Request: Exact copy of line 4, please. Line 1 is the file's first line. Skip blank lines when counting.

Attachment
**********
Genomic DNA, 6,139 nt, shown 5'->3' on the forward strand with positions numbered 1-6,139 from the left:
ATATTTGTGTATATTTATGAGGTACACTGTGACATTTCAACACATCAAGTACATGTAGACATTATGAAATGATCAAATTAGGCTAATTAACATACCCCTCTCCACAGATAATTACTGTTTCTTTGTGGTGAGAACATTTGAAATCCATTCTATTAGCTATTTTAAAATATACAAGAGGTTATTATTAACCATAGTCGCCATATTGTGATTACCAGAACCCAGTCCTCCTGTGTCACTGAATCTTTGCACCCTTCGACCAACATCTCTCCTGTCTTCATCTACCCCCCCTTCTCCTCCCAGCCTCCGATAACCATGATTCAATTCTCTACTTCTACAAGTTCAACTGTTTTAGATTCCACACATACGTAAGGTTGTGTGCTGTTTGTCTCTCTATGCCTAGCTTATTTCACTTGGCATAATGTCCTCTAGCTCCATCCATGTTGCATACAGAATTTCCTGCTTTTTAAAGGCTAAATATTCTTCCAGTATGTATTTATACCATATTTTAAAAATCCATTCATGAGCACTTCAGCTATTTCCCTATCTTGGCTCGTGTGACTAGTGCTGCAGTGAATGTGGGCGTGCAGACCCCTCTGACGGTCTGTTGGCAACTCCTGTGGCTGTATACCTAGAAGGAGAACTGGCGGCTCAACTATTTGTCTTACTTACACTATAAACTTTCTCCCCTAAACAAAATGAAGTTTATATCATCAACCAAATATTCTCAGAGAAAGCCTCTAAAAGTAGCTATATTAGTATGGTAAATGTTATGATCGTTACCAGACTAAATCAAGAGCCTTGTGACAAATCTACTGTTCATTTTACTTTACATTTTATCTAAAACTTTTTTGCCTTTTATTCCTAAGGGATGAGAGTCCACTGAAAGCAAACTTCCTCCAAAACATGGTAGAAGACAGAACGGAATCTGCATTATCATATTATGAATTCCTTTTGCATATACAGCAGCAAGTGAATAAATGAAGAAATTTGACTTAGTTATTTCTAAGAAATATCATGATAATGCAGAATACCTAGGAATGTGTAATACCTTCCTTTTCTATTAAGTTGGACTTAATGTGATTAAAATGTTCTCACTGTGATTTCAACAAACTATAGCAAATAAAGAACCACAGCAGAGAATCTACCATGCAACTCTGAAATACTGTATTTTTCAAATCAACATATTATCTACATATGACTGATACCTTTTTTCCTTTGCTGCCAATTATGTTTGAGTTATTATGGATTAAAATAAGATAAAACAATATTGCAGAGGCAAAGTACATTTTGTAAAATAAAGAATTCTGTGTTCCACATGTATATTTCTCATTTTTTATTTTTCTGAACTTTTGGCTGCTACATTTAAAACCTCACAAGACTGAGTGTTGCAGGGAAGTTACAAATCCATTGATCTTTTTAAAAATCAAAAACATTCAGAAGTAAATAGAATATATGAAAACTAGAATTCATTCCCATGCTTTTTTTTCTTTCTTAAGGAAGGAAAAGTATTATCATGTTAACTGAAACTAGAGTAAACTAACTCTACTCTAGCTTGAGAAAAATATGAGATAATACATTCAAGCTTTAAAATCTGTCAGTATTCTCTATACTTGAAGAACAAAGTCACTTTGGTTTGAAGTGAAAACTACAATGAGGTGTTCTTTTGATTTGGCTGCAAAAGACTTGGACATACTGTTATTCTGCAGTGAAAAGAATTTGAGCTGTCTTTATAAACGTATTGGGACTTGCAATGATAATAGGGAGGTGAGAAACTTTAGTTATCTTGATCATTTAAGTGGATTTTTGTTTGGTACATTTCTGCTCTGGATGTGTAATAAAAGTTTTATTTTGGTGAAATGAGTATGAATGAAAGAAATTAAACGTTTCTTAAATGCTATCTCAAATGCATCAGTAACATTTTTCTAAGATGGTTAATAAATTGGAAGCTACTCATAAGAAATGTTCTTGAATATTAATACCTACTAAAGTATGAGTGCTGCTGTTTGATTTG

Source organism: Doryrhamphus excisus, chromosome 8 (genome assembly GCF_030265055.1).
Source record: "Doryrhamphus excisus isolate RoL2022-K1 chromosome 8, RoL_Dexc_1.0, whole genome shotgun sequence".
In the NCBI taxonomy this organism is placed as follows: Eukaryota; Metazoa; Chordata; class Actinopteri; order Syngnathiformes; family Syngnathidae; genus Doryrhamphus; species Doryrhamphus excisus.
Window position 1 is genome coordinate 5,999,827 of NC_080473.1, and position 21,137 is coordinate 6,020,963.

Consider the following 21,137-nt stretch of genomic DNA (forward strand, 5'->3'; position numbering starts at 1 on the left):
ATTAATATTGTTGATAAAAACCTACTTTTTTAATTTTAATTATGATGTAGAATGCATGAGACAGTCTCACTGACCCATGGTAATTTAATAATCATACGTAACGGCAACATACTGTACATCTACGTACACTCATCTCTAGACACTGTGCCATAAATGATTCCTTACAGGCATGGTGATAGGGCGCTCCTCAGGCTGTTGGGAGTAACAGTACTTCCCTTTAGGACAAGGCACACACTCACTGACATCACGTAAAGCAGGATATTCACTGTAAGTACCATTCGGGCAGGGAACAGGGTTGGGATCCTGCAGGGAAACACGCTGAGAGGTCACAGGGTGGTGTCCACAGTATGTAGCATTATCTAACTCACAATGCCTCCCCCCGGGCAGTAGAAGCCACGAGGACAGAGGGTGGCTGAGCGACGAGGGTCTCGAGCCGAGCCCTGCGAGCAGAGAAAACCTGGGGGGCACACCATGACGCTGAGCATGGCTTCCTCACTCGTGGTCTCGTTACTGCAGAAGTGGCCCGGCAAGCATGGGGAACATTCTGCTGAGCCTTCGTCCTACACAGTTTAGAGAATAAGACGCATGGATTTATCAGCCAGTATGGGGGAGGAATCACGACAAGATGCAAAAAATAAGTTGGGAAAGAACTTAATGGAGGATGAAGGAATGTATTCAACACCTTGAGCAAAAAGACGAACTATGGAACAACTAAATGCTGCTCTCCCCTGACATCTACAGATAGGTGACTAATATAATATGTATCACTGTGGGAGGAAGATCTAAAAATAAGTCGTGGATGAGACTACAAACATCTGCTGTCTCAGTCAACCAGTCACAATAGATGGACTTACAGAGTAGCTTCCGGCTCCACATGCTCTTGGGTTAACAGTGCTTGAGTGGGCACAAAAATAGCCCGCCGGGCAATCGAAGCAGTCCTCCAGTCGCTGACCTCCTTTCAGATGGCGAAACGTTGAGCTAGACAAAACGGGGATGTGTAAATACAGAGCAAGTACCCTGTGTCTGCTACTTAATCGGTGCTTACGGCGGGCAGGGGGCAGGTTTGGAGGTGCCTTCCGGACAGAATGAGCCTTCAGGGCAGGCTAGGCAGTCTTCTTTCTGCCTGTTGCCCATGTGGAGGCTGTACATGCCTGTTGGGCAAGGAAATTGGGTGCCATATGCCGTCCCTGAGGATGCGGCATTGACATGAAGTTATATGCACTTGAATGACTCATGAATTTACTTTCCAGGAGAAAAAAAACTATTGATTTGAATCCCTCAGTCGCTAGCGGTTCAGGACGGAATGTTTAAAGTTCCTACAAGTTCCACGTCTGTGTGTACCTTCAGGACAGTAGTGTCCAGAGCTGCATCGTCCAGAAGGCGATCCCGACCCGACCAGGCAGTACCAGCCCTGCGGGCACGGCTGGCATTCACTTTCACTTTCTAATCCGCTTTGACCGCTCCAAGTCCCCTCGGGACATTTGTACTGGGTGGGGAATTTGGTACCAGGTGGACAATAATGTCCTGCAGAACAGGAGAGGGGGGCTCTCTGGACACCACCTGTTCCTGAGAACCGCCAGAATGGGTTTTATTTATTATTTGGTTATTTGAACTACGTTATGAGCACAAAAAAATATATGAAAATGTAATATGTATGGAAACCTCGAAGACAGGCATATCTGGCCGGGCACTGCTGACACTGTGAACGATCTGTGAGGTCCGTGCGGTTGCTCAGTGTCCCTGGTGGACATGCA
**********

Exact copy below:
Source record: "Doryrhamphus excisus isolate RoL2022-K1 chromosome 8, RoL_Dexc_1.0, whole genome shotgun sequence".